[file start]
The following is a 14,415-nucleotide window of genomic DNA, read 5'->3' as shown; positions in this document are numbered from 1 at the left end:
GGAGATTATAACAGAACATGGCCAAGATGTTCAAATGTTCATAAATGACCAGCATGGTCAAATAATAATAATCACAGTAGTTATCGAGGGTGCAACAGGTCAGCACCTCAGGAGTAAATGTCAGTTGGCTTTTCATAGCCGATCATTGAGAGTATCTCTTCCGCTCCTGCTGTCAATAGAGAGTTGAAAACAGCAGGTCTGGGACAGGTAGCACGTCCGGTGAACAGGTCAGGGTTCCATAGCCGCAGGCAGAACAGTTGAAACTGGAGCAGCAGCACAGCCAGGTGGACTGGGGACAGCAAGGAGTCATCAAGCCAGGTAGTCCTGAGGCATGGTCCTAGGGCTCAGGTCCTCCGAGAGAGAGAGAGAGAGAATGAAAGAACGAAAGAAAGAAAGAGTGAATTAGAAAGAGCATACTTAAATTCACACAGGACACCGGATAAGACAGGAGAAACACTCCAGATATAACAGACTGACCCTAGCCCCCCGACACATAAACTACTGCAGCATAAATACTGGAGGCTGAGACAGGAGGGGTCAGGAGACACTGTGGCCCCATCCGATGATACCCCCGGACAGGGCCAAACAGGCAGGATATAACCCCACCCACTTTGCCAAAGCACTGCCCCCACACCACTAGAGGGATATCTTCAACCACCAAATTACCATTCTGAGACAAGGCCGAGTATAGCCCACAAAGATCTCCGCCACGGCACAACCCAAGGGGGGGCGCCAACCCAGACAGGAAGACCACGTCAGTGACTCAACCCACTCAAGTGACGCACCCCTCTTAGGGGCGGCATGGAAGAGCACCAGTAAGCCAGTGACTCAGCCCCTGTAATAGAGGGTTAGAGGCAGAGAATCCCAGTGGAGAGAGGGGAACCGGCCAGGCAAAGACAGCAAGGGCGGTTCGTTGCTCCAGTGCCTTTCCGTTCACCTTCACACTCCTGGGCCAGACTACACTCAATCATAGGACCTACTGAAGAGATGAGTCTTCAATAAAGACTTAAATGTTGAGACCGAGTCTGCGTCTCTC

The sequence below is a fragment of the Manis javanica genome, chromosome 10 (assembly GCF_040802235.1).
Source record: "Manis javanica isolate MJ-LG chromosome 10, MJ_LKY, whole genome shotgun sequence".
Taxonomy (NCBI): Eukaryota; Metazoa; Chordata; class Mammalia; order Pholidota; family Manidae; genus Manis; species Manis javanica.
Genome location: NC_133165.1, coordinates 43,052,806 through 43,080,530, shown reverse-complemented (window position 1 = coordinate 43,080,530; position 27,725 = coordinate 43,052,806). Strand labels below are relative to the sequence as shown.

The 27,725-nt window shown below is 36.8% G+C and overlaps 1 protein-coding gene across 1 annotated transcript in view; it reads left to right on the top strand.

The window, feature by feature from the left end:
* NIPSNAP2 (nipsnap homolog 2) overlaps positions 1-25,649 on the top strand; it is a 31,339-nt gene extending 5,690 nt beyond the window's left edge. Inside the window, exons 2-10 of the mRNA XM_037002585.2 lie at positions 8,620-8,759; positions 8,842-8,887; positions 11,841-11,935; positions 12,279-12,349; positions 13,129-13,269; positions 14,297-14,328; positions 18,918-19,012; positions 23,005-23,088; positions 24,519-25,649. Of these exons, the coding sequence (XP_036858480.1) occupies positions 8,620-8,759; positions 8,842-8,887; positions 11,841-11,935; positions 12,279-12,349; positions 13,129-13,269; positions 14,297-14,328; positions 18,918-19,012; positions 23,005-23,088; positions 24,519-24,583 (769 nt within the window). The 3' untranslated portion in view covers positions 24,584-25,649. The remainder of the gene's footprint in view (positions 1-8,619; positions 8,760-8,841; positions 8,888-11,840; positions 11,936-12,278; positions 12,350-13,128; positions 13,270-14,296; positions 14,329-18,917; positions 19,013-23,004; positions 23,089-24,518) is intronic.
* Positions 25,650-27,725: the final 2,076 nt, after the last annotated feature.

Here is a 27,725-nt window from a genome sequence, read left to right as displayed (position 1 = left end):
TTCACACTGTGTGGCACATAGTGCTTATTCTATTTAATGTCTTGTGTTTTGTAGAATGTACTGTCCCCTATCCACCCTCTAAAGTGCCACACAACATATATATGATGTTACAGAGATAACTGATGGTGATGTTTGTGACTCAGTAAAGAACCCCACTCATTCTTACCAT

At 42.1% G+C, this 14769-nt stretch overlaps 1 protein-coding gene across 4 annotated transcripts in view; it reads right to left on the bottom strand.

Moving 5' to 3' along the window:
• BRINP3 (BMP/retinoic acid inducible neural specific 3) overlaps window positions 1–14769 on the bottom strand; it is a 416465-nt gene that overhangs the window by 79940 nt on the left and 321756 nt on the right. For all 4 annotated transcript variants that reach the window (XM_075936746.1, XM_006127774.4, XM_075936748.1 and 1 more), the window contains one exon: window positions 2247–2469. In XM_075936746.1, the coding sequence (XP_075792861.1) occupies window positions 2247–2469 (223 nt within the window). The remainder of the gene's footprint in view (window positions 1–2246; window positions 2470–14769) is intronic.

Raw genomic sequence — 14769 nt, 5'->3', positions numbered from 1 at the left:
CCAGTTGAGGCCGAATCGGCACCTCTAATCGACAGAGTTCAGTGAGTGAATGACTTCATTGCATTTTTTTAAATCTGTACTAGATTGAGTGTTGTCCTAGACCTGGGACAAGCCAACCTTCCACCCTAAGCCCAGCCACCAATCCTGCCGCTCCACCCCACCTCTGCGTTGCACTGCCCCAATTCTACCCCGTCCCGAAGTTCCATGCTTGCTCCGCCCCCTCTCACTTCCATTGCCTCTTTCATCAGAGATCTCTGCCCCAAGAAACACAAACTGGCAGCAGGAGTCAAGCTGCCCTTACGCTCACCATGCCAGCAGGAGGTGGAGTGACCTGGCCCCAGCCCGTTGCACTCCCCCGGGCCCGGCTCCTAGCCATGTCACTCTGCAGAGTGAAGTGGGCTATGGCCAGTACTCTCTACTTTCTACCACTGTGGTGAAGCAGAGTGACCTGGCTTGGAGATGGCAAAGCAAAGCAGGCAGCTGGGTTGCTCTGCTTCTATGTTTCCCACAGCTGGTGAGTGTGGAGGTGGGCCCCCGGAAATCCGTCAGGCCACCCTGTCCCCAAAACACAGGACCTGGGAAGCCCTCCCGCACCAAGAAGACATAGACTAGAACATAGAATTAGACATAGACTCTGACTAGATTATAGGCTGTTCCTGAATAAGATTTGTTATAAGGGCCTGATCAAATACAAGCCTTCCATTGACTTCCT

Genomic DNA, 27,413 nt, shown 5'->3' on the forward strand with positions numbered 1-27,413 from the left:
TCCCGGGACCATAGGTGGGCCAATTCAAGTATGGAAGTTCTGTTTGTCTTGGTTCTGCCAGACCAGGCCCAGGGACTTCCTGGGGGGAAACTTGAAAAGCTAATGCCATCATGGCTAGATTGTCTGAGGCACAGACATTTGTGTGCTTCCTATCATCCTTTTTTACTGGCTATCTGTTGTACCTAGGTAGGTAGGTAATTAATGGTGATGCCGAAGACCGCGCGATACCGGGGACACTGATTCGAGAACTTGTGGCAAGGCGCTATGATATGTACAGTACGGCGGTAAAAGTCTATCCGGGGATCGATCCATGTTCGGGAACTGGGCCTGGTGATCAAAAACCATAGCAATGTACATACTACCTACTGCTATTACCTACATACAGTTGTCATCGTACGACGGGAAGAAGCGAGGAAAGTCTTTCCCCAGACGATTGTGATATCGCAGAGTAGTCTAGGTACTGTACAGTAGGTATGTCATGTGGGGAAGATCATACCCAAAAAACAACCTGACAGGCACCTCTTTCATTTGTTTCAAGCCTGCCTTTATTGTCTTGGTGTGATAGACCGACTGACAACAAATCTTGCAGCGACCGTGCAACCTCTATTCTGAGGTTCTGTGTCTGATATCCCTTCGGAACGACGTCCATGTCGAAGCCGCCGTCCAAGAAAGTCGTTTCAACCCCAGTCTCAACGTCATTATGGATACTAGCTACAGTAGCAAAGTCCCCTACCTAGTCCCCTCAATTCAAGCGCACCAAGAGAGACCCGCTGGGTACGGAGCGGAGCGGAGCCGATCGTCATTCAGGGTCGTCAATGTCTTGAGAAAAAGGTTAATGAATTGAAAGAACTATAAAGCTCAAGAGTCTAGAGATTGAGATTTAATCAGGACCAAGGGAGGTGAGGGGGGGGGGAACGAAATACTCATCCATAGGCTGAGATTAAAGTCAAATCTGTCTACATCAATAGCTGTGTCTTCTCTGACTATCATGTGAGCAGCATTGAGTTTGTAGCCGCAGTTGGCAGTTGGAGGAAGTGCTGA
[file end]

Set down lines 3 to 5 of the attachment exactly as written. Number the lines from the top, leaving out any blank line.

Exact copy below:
The sequence below is a fragment of the Manis javanica genome, chromosome 10 (assembly GCF_040802235.1).
Source record: "Manis javanica isolate MJ-LG chromosome 10, MJ_LKY, whole genome shotgun sequence".
Taxonomy (NCBI): Eukaryota; Metazoa; Chordata; class Mammalia; order Pholidota; family Manidae; genus Manis; species Manis javanica.